INTRODUCTION ix
cardinals. This state of affairs in a major reason that this monograph is titled
categoricity. Although a general stability theory for abstract elementary classes is
the ultimate goal, the results here depend heavily on assuming categoricity in at
least one cardinal.
There are several crucial aspects of first order model theory. By Lindstr¨om’s
theorem [Lin69] we know they can be summarized as: first order logic is the only
logic (of Lindstr¨ om type) with owenheim number ℵ0 that satisfies the compactness
theorem. One corollary of compactness in the first order case plays a distinctive
role here, the amalgamation property: two elementary extensions of a fixed model
𝑀 have a common extension over 𝑀. In particular, the first order amalgamation
property allows the identification (in a suitable monster model) of a syntactic type
(the description of a point by the formulas it satisfies) with an orbit under the
automorphism group (we say Galois type).
Some of the results here and many associated results were originally developed
using considerable extensions to ZFC. However, later developments and the focus
on AEC rather than 𝐿𝜅,𝜔 (for specific large cardinals 𝜅 ) have reduced such reliance.
With one exception, the results in this book are proved in ZFC or in ZFC + 2ℵ𝑛
2ℵ𝑛+1 for finite 𝑛; we call this proposition the very weak generalized continuum
hypothesis VWGCH . The exception is Chapter 17which relies on the hypothesis
that
2𝜇
2𝜇+
for any cardinal 𝜇; we call this hypothesis the weak generalized
continuum hypothesis, WGCH. Without this assumption, some crucial results have
not been proved in ZFC; the remarkable fact is that such a benign assumption as
VWGCH is all that is required. Some of the uses of stronger set theory to analyze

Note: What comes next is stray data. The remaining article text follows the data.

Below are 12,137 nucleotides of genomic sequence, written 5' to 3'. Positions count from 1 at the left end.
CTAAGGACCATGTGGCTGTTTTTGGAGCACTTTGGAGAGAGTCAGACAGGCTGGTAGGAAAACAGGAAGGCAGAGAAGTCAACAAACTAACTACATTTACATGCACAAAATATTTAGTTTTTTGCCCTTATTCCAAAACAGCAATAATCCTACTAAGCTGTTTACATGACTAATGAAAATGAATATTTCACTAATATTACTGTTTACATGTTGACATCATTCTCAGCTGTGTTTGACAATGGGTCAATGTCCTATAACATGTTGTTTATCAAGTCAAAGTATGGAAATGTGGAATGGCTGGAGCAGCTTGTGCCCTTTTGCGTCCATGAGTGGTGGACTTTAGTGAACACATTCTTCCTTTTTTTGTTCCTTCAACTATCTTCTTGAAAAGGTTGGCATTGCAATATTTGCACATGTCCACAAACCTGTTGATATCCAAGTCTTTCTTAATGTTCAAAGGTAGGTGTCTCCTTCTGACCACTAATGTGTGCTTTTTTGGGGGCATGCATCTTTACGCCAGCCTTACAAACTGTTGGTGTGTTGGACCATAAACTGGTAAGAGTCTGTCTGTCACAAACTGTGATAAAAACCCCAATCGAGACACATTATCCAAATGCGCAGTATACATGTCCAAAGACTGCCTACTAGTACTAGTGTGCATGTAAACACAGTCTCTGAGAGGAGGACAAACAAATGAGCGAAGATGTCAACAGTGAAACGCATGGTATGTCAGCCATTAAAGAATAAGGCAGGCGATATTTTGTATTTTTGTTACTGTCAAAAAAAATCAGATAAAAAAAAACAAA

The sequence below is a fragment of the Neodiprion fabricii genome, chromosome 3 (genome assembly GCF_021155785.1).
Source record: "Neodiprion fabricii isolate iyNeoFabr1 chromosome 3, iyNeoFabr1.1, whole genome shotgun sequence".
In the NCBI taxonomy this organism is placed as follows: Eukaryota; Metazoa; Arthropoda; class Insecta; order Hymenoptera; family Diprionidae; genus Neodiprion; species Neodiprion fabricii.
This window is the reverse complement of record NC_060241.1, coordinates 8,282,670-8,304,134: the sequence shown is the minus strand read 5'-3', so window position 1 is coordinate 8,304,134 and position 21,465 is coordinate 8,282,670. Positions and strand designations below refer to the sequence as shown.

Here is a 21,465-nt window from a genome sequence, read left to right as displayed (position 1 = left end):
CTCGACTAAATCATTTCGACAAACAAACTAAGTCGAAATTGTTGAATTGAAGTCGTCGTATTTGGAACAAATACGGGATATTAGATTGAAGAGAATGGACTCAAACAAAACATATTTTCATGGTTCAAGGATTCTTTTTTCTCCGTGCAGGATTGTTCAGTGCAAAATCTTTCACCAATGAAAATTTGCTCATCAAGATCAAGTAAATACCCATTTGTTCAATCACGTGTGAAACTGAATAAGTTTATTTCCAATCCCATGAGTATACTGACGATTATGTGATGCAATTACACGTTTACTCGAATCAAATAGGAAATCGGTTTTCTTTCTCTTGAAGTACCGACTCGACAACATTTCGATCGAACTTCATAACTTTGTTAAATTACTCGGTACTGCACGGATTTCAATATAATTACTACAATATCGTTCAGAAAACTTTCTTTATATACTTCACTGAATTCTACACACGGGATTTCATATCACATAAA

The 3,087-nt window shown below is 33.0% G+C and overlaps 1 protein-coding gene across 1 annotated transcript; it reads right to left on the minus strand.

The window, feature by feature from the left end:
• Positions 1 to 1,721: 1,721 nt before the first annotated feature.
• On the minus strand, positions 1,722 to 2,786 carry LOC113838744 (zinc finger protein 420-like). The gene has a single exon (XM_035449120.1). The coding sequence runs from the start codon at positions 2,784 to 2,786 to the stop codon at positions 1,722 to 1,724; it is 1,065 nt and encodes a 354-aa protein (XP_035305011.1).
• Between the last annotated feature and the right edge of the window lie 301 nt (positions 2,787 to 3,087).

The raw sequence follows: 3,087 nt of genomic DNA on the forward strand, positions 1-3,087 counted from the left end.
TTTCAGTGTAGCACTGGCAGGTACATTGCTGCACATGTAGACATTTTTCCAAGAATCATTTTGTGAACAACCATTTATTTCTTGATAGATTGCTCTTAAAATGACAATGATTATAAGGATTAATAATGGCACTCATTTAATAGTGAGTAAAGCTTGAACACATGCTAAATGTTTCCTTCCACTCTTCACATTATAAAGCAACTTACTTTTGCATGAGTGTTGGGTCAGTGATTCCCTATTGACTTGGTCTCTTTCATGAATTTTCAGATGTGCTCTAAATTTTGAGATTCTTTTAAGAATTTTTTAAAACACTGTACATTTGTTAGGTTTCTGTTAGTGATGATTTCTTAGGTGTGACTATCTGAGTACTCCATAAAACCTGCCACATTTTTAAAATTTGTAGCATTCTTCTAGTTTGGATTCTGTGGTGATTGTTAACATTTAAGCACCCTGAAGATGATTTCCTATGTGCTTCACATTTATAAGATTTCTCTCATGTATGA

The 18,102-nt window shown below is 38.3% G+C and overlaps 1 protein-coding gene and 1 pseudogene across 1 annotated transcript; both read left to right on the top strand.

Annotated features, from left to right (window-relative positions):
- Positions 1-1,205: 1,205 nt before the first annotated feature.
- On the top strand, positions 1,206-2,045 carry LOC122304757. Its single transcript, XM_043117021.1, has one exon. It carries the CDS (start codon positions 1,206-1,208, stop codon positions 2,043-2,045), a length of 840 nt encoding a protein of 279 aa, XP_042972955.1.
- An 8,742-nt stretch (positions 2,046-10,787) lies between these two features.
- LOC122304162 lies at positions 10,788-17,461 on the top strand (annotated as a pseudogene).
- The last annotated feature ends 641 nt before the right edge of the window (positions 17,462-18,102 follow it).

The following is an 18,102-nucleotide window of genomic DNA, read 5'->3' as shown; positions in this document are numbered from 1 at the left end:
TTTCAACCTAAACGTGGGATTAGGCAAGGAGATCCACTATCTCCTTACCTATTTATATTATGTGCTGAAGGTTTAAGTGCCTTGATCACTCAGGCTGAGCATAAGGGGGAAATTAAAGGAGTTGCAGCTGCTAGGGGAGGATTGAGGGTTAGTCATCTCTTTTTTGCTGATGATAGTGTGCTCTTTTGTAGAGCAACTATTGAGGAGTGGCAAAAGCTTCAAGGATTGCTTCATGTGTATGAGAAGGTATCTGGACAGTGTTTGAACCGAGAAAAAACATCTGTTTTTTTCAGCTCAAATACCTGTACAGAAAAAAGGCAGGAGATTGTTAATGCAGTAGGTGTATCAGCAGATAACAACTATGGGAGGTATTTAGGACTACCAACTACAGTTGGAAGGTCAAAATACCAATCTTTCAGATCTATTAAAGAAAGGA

categoricity of 𝐿𝜔1,𝜔-sentences can be avoided by the assumption that the class of
models considered contains arbitrarily large models.
We now survey the material with an attempt to convey the spirit and not the
letter of various important concepts; precise versions are in the text. With a few
exceptions that are mentioned at the time all the work expounded here was first
discovered by Shelah in a long series of papers.
Part I (Chapters 2-4) contains a discussion of Zilber’s quasiminimal excellent
classes [Zil05]. This is a natural generalization of the study of first order strongly
minimal theories to the logic 𝐿𝜔1,𝜔 (and some fragments of 𝐿𝜔1,𝜔(𝑄). It clearly
exposes the connections between categoricity and homogeneous combinatorial ge-
ometries; there are natural algebraic applications to the study of various expansions
of the complex numbers. We expound a very concrete notion of ‘excellence’ for a
combinatorial geometry. Excellence describes the closure of an independent 𝑛-cube
of models. This is a fundamental structural property of countable structures in a
class 𝑲 which implies that 𝑲 has arbitrarily large models (and more). Zilber’s
contribution is to understand the connections of these ideas to concrete mathe-
matics, to recognize the relevance of infinitary logic to these concrete problems,
and to prove that his particular examples are excellent. These applications require
both great insight in finding the appropriate formal context and substantial math-
ematical work in verifying the conditions laid down. Moreover, his work has led
to fascinating speculations in complex analysis and number theory. As pure model
theory of 𝐿𝜔1,𝜔, these results and concepts were all established in greater generality
by Shelah [She83a] more than twenty years earlier. But Zilber’s work extends She-
lah’s analysis in one direction by applying to some extensions of 𝐿𝜔1,𝜔. We explore
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